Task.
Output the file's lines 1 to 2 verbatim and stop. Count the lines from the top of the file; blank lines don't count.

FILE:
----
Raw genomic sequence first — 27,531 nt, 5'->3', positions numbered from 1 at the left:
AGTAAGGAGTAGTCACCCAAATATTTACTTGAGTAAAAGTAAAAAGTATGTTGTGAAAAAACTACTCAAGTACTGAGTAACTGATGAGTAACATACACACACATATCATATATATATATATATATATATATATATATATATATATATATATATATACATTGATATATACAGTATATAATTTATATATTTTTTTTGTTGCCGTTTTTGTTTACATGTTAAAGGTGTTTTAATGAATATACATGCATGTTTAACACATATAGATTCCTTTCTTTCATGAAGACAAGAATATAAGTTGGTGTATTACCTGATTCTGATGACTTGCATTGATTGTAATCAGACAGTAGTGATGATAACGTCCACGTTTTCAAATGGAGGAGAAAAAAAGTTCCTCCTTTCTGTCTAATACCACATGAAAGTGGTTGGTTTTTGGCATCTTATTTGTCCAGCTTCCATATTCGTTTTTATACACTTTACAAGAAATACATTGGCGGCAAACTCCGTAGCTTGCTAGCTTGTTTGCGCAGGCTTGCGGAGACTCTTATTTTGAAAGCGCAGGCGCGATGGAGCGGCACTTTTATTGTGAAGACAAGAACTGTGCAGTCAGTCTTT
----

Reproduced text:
Raw genomic sequence first — 27,531 nt, 5'->3', positions numbered from 1 at the left:
AGTAAGGAGTAGTCACCCAAATATTTACTTGAGTAAAAGTAAAAAGTATGTTGTGAAAAAACTACTCAAGTACTGAGTAACTGATGAGTAACATACACACACATATCATATATATATATATATATATATATATATATATATATATATATATATATACATTGATATATACAGTATATAATTTATATATTTTTTTTGTTGCCGTTTTTGTTTACATGTTAAAGGTGTTTTAATGAATATACATGCATGTTTAACACATATAGATTCCTTTCTTTCATGAAGACAAGAATATAAGTTGGTGTATTACCTGATTCTGATGACTTGCATTGATTGTAATCAGACAGTAGTGATGATAACGTCCACGTTTTCAAATGGAGGAGAAAAAAAGTTCCTCCTTTCTGTCTAATACCACATGAAAGTGGTTGGTTTTTGGCATCTTATTTGTCCAGCTTCCATATTCGTTTTTATACACTTTACAAGAAATACATTGGCGGCAAACTCCGTAGCTTGCTAGCTTGTTTGCGCAGGCTTGCGGAGACTCTTATTTTGAAAGCGCAGGCGCGATGGAGCGGCACTTTTATTGTGAAGACAAGAACTGTGCAGTCAGTCTTT